A Heretic's Guide to Roman Candles
Originally published in Best of AFN IV:
There is the so-called "right way" to make Roman candles. Classic pyro writers such as Weingart, Lancaster and Brock tell you how to do it the right way. Other pyro writers follow suit. But "right way" Roman candles are in fact just boring!
Sure there have been many innovations such as exploding stars, color changing stars, and humming stars or "bees". But these have reached (in my mind) the bo-o-ring stage. The classic device which shoots a series of stars which fly to the same height and then extinguish is just one big yawn. Ah - but there are ways to make Roman candles more exciting!
My first thoughts at challenging the orthodox doctrines making came with my early experiments in this area. Watching how low cost Class C performed only strengthened my convictions. These did not perform according to the books which described how "good" Roman candles should be made but they sure did some unexpected fun things.
The "proper" way to make Roman candles is to ensure that the propellant is adjusted in such a way as to project each star to exactly the same height. Ideally each star should extinguish just as it reaches maximum height. We are told by the Roman candle high priesthood that to achieve these goals is a measure of one's skills in the pyrotechnics arts. Failure to achieve such automatically assigns one to the ranks of lesser mortals.
In addition to the above goals, a "good" maker of Roman candles must pay careful attention to the ramming of the "candle comp" or fuse. A mortal sin is to ram in such a way as to cause too short a burning time. There is (supposedly) something just proper and decent about having a respectable pause between each star being shot. And no one has even dared to consider firing more than one star at a time from a single tube.
Well there are more fun ways to make Roman candles and the sky's the limit when you start to consider all the many variations and possibilities.
I must confess that in the early days of my pyrotechnic endeavors I was steeped in orthodox Roman candle beliefs. I got rather annoyed every time I witnessed a Roman candle shooting its stars to different heights. The cheaper Class C candles almost inevitably dropped the first star on the ground. The second star would often extinguish just before ground level. The other stars would improve on this until finally the last star would perform more or less correctly. I really felt cheated by these "below spec" candles.
My own attempts at making Roman candles ended up being better than the cheaper Class C items and this gave me a certain amount of satisfaction. It took me quite some time to more-or-less perfect them and I started asking a lot of questions along the way.
My first question concerned the right type of propellant to use. I had no source of Black Powder in those early days and had to try and find an alternative. I opted for some (shock! horror!) flash powder. With some drawbacks, this worked pretty well. Number one drawback was trying find the right amount of flash. Even a tiny amount would often send the star into orbit and would often cause it to blow out blind. The second drawback was that the flash lived up to its name by producing a blinding flash of light. This would frazzle the eyeballs and thus diminish one's enjoyment of watching the star fly through the air.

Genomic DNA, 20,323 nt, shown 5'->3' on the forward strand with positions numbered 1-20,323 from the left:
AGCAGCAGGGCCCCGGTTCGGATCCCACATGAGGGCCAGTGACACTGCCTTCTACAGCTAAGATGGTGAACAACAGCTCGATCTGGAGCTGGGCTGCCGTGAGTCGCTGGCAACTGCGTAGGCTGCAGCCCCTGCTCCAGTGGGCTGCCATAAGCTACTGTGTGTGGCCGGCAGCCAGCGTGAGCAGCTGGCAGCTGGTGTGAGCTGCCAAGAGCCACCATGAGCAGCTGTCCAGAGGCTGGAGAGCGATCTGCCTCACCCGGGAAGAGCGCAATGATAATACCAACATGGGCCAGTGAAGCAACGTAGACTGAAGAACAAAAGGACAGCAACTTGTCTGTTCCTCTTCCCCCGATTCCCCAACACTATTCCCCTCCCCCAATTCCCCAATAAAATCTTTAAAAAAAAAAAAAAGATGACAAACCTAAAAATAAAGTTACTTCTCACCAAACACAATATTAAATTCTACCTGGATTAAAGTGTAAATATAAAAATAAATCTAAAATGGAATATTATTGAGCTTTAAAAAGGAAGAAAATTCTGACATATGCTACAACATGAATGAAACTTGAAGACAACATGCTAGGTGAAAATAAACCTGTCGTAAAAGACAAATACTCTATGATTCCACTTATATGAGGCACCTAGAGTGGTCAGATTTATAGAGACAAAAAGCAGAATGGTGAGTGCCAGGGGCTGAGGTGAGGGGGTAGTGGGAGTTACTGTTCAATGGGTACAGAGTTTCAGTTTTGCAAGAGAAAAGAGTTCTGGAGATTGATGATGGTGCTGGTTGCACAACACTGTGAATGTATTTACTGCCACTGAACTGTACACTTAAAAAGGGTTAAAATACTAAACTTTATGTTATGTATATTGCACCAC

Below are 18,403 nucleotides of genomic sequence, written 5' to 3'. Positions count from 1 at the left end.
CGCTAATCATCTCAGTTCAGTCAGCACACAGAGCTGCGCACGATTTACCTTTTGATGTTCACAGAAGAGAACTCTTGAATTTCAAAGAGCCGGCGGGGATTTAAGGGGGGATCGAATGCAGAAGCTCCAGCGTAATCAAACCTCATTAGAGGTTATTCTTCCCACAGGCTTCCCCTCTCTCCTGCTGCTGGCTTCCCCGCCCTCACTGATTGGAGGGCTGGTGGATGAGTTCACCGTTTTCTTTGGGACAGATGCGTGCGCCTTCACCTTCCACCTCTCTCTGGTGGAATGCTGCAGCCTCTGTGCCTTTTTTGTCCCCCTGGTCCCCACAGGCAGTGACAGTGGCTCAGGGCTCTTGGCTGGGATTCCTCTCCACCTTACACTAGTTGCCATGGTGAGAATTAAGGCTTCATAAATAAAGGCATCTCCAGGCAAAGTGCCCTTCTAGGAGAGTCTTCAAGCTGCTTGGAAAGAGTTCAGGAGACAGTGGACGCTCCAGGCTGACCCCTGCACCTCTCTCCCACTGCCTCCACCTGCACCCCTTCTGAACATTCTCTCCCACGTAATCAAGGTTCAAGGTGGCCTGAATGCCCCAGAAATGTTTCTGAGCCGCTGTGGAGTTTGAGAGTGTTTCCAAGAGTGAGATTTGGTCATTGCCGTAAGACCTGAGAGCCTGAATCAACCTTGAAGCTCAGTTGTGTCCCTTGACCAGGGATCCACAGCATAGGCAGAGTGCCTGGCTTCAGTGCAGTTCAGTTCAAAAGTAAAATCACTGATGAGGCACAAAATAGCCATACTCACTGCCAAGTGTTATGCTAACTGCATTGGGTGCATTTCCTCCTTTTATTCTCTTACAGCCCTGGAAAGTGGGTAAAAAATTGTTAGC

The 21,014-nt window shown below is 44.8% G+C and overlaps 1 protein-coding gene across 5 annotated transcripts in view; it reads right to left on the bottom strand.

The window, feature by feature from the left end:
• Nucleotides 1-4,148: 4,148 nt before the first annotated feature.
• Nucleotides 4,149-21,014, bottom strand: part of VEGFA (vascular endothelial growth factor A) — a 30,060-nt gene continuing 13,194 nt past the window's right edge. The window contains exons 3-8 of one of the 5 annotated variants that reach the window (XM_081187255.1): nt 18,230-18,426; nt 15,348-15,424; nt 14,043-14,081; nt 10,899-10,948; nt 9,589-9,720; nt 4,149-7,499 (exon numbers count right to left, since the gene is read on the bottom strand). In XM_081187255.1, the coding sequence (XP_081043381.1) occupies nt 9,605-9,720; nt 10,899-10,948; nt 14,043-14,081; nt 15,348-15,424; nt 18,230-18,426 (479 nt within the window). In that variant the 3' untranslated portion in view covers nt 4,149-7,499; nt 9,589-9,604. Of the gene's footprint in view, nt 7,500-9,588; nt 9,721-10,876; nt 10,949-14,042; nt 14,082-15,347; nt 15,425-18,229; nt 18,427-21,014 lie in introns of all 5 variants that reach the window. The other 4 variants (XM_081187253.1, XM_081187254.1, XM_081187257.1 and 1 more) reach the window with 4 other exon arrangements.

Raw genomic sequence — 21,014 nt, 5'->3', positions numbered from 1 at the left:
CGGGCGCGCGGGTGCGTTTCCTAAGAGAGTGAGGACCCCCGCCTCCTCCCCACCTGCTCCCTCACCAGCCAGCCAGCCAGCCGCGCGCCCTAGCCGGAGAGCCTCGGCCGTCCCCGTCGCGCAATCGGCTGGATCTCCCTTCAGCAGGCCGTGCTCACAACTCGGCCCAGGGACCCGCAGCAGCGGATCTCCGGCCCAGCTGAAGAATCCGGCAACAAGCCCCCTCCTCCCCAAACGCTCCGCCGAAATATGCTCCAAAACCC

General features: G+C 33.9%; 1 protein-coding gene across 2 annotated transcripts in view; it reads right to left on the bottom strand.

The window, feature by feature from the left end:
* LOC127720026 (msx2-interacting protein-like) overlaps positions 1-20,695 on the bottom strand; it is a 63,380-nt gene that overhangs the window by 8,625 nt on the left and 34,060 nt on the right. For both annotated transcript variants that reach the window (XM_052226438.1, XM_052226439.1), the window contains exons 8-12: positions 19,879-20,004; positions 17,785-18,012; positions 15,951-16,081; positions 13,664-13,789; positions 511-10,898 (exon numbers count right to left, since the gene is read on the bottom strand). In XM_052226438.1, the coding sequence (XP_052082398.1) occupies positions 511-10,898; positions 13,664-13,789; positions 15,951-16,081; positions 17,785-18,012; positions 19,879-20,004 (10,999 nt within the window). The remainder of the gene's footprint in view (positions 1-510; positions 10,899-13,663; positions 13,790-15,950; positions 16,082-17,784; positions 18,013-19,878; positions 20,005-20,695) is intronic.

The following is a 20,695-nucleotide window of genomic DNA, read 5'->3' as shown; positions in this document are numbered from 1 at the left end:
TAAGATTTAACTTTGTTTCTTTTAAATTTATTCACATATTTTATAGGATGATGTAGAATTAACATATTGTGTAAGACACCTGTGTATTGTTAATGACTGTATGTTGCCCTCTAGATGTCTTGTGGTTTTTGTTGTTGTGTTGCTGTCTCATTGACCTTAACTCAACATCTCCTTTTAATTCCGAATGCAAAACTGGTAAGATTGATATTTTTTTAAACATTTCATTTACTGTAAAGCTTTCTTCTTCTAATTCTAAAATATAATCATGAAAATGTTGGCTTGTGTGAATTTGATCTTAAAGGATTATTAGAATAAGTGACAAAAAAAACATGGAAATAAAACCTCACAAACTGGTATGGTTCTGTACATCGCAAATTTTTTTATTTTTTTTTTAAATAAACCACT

A third drawback was flash was good for only two stars per candle. This was partly because, for safety reasons, I opted to press the components gently into each tube, rather than ramming them. I used a less violent flash than that normally used for flash crackers; it was made with potassium permanganate and atomized aluminum powder.
I wasn't too happy with my flash candles and looked around for an alternative. Someone I worked with offered to trade some nitrocellulose used for charging cartridges for some firecrackers. She wanted the firecrackers to scare some pesky bark-in-the-middle-of-the-night-at-nothing dogs belonging to her neighbor. The firecrackers worked better than expected. After a while, she just had to appear at her window to stop the dogs barking. Unfortunately, the nitrocellulose powder didn't perform as well.
Yes, there are many dire warnings about the dangers of using nitrocellulose. Even a tiny amount of this stuff is enough to propel a heavy bullet many hundreds of feet, so imagine what it would do to something projected from a Roman candle! And there is always the danger of the tube bursting! The dangers were highly exaggerated.
Yes, nitrocellulose confined in a tight space will explode violently. Thus only a small amount is needed in a sealed cartridge case to send that bullet flying. In Roman candles, however, the situation is different. Even a large amount packed tightly produces a minimal amount of propulsion. So nitrocellulose in my Roman candles was just one big flop. The remainder of my nitrocellulose was used as a binder for stars.
Eventually I managed to make some Black Powder which did a good job of projecting Roman candle stars. But the question still remains in my mind: are there any other propellants out there which could do the same job cheaper or better?
The next major question is: should all the stars be projected to the same height? My answer: no, not necessarily!